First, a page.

Back to school breaks the bank
THE best things in life might be free, but education isn't one of them.
The school year will get underway next week and Bundaberg parents have been busy throwing rulers, pencils and backpacks into shopping carts in anticipation.
But the process has left a sour taste in the mouths of some, who say the cost of sending their children to school is becoming exorbitant.
Single mum Charmaine Jorgensen is one of them, with three school-aged children to shop and buy uniforms for.
Ms Jorgensen's daughter Chloe will begin Year 2 this year, while her son Kieran is off to Year 7 and eldest daughter Kayla starts Year 8.
Already she has forked out $360 on text books for the two high schoolers, which is an amount subsidised by the government and covers the loan of the books over a 12-month period, at which time they have to be handed back.
Then there's the uniforms.
Beginning high school, Kieran needed all new uniforms including two pairs each of formal shirts and shorts and a sports uniform.
"It's not cheap, you're paying $38 for one shirt,” she said.
Shoes, it seems, are another sticking point.
Some local schools require students to wear black leather shoes, even for sport, which Ms Jorgensen said has forced her to purchase more expensive shoes in the hopes they will serve a dual purpose. The cost, however, will be worth it when compared to last year where she handed out money for no fewer than three pairs of shoes for her daughter.
But Ms Jorgensen knows she has some sort of a reprieve for at least another year, when the prospect of laptops come into the picture.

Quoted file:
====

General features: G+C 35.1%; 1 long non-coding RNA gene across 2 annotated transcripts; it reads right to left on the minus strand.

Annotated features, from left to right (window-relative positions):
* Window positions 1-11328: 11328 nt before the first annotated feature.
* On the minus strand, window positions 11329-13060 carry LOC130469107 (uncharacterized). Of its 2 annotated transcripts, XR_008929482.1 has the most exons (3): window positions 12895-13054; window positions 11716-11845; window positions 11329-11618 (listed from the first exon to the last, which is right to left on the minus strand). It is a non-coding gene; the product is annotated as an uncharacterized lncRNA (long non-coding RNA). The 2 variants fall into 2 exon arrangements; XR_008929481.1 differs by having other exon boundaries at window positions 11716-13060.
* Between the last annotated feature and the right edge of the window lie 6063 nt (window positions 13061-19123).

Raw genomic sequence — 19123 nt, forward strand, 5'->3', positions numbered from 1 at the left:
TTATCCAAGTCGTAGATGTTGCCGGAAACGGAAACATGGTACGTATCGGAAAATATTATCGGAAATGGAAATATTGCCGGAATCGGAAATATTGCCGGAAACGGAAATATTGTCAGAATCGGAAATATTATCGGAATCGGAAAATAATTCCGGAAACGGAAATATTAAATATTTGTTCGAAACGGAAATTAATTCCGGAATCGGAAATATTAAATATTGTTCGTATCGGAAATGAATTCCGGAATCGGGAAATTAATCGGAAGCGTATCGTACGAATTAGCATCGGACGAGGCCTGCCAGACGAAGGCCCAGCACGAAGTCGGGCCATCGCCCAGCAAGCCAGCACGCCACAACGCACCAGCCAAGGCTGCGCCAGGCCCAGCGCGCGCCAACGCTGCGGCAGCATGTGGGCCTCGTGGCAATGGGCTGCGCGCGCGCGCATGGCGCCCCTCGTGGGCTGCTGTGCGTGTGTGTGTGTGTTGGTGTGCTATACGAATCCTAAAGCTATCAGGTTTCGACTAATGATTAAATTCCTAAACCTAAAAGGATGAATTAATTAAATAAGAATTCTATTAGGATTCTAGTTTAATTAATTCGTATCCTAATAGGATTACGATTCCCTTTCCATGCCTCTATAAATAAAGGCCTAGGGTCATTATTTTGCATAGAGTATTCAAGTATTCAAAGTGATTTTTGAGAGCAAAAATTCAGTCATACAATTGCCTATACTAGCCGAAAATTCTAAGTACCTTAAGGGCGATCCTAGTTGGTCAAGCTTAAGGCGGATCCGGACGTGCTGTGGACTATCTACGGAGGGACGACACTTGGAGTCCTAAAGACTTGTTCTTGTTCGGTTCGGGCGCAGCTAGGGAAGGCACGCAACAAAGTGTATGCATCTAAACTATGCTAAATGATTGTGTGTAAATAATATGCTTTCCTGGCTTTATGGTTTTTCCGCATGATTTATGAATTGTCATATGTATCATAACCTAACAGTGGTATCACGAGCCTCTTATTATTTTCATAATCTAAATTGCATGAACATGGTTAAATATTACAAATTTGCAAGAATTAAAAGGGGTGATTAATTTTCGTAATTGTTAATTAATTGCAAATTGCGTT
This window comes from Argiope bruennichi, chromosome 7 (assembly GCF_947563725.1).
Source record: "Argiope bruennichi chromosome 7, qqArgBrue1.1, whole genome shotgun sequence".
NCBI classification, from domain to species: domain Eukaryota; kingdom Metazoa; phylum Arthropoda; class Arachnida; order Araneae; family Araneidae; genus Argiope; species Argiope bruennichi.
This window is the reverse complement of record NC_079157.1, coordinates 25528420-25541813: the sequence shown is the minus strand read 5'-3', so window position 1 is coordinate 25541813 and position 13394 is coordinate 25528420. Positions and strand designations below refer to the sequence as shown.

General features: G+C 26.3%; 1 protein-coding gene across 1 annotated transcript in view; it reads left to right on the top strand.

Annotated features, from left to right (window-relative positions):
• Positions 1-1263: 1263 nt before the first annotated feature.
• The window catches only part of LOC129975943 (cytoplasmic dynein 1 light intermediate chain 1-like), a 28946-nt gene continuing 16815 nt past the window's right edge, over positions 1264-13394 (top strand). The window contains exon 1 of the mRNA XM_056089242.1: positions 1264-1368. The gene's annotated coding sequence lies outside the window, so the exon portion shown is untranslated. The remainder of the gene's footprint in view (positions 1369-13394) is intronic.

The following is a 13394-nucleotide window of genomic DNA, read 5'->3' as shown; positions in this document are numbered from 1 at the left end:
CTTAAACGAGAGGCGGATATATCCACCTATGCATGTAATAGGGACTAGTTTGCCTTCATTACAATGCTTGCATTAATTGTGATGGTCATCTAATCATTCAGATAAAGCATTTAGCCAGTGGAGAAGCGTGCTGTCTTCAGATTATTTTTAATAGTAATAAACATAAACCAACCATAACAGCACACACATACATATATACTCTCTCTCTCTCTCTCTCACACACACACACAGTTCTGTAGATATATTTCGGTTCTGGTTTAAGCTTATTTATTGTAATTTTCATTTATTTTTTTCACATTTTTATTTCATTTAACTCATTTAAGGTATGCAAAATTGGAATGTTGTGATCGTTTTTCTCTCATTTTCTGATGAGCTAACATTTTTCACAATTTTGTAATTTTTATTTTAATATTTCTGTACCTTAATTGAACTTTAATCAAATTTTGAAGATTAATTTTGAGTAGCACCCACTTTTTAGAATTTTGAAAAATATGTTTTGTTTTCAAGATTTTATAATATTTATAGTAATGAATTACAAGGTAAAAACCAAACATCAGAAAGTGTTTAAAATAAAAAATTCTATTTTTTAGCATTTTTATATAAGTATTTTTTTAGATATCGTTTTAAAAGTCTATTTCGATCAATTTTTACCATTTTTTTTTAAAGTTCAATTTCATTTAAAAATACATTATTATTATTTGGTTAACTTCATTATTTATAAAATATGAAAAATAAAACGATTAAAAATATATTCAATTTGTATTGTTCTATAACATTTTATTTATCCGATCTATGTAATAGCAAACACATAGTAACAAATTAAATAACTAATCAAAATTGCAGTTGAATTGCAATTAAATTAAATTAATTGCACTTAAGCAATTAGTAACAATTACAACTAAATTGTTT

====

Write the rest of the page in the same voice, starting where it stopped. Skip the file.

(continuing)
"By the time I pay my rent and the other bills, I'm not left with much,” she said.
"And because they're growing, it just goes on and on.”
In total Ms Jorgensen estimates she has spent close to $900 and it will unlikely stop there with sports carnivals and day trips throughout the year.
"Then on top of that you've got the excursions,” she said.
"I think the expectation for what kids need has gone up.”
As if to pinpoint the apparent lunacy of it all, Ms Jorgensen said one school list asked her to purchase not one but two boxes of HP lead pencils at a cost of $23 a box.
"I went and bought five lead pencils, I think that's ridiculous,” she said.
The real problem however, she says, is the pressure this places on parents who don't want to disappoint their children or single them out for bullying.
"They don't want other kids to make fun of them, or think they are poor,” she said.
"It's putting a lot of pressure not only on the students, but on the parents too.
"I couldn't really afford that money for text books but my son would have been devastated.”
She laments the government's decision to abolish the Schoolkids Bonus.
"That bonus helped out so much. It's such a shame that people took that for granted and wrecked it for everyone,” she said.